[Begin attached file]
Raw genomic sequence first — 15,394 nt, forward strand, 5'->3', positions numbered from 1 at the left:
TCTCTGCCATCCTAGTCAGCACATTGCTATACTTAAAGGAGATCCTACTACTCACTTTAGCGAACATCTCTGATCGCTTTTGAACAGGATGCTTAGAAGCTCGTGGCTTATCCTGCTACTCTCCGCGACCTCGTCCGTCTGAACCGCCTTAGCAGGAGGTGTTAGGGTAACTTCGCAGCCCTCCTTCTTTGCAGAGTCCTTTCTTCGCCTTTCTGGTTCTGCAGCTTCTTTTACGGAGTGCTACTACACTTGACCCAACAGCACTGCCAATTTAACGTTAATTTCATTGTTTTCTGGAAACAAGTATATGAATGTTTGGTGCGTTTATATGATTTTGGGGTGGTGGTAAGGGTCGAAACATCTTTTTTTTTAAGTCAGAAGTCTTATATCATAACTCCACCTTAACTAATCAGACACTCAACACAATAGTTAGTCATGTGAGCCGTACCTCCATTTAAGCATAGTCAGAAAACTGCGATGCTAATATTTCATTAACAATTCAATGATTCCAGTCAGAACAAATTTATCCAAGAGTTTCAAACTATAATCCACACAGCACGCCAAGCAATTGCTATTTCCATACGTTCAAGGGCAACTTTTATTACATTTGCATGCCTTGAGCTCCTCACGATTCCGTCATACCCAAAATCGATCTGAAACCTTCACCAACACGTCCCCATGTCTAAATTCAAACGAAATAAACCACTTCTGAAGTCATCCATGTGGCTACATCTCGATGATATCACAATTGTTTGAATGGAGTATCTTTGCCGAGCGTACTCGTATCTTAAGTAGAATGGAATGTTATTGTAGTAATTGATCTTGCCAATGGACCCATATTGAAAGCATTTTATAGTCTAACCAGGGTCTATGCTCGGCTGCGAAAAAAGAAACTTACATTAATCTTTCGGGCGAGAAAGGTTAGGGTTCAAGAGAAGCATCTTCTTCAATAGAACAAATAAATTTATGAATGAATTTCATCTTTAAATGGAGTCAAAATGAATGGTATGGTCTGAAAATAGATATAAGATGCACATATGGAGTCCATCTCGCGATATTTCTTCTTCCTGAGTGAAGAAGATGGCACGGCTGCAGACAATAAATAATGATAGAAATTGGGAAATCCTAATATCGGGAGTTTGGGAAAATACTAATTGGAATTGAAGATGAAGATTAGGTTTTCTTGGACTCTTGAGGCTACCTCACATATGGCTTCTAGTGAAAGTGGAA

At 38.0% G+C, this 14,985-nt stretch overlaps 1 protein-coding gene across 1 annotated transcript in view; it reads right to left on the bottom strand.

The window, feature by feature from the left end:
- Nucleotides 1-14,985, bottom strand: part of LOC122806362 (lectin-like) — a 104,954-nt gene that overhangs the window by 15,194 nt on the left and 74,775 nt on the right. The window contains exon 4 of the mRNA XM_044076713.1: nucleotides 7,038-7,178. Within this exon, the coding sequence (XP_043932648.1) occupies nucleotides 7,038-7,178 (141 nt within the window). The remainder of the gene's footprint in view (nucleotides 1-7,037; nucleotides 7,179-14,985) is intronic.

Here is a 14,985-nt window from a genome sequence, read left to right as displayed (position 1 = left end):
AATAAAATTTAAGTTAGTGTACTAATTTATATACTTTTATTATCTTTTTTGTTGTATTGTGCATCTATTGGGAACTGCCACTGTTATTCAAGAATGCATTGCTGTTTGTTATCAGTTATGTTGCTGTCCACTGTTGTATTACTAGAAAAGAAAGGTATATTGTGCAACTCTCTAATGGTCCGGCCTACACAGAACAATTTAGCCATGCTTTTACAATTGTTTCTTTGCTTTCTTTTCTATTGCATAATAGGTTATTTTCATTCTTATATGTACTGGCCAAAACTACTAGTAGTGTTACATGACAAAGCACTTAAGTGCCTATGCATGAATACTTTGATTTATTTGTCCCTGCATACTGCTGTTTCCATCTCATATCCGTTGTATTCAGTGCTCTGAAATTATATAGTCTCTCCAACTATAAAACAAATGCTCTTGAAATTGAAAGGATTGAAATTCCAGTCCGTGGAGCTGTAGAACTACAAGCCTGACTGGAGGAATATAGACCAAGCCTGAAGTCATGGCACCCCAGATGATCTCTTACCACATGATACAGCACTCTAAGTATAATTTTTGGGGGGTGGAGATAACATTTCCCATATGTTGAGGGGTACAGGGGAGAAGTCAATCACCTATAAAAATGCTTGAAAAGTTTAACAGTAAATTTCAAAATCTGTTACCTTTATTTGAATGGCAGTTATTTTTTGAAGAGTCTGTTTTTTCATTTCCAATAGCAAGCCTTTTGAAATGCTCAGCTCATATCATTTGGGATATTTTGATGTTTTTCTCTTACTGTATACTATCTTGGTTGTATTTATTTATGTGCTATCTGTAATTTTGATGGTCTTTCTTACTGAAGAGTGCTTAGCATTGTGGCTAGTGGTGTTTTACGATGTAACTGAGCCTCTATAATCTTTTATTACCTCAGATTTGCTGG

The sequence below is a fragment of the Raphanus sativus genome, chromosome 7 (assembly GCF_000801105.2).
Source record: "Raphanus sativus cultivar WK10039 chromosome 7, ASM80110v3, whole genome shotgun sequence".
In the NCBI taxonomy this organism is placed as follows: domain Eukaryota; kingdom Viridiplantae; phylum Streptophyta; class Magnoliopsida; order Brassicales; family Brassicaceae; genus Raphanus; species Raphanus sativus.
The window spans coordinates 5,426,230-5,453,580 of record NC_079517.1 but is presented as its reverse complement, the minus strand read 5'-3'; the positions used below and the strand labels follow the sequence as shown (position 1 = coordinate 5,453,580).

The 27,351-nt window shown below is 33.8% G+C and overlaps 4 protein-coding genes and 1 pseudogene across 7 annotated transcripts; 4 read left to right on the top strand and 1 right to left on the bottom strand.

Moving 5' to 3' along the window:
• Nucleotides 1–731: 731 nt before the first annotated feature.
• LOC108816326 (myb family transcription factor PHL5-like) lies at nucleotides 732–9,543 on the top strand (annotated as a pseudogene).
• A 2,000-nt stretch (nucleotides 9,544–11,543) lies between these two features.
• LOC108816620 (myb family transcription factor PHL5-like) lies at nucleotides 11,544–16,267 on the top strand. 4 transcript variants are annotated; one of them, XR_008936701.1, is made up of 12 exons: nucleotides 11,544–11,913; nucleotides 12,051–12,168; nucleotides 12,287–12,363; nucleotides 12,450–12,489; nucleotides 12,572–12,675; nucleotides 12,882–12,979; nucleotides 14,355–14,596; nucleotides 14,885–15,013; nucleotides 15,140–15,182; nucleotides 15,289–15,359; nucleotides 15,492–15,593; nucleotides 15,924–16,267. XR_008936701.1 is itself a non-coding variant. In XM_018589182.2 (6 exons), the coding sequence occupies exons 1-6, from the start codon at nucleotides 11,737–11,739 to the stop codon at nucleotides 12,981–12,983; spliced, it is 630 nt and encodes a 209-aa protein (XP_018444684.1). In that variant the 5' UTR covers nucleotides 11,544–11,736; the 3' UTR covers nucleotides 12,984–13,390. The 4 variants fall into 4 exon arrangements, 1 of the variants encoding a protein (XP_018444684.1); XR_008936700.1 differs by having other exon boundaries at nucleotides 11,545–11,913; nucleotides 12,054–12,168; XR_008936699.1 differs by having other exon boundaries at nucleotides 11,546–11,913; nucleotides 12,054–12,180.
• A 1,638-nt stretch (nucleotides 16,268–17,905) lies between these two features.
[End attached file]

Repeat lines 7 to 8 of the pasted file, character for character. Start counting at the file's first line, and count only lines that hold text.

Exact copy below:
AATAAAATTTAAGTTAGTGTACTAATTTATATACTTTTATTATCTTTTTTGTTGTATTGTGCATCTATTGGGAACTGCCACTGTTATTCAAGAATGCATTGCTGTTTGTTATCAGTTATGTTGCTGTCCACTGTTGTATTACTAGAAAAGAAAGGTATATTGTGCAACTCTCTAATGGTCCGGCCTACACAGAACAATTTAGCCATGCTTTTACAATTGTTTCTTTGCTTTCTTTTCTATTGCATAATAGGTTATTTTCATTCTTATATGTACTGGCCAAAACTACTAGTAGTGTTACATGACAAAGCACTTAAGTGCCTATGCATGAATACTTTGATTTATTTGTCCCTGCATACTGCTGTTTCCATCTCATATCCGTTGTATTCAGTGCTCTGAAATTATATAGTCTCTCCAACTATAAAACAAATGCTCTTGAAATTGAAAGGATTGAAATTCCAGTCCGTGGAGCTGTAGAACTACAAGCCTGACTGGAGGAATATAGACCAAGCCTGAAGTCATGGCACCCCAGATGATCTCTTACCACATGATACAGCACTCTAAGTATAATTTTTGGGGGGTGGAGATAACATTTCCCATATGTTGAGGGGTACAGGGGAGAAGTCAATCACCTATAAAAATGCTTGAAAAGTTTAACAGTAAATTTCAAAATCTGTTACCTTTATTTGAATGGCAGTTATTTTTTGAAGAGTCTGTTTTTTCATTTCCAATAGCAAGCCTTTTGAAATGCTCAGCTCATATCATTTGGGATATTTTGATGTTTTTCTCTTACTGTATACTATCTTGGTTGTATTTATTTATGTGCTATCTGTAATTTTGATGGTCTTTCTTACTGAAGAGTGCTTAGCATTGTGGCTAGTGGTGTTTTACGATGTAACTGAGCCTCTATAATCTTTTATTACCTCAGATTTGCTGG

The sequence below is a fragment of the Raphanus sativus genome, chromosome 7 (assembly GCF_000801105.2).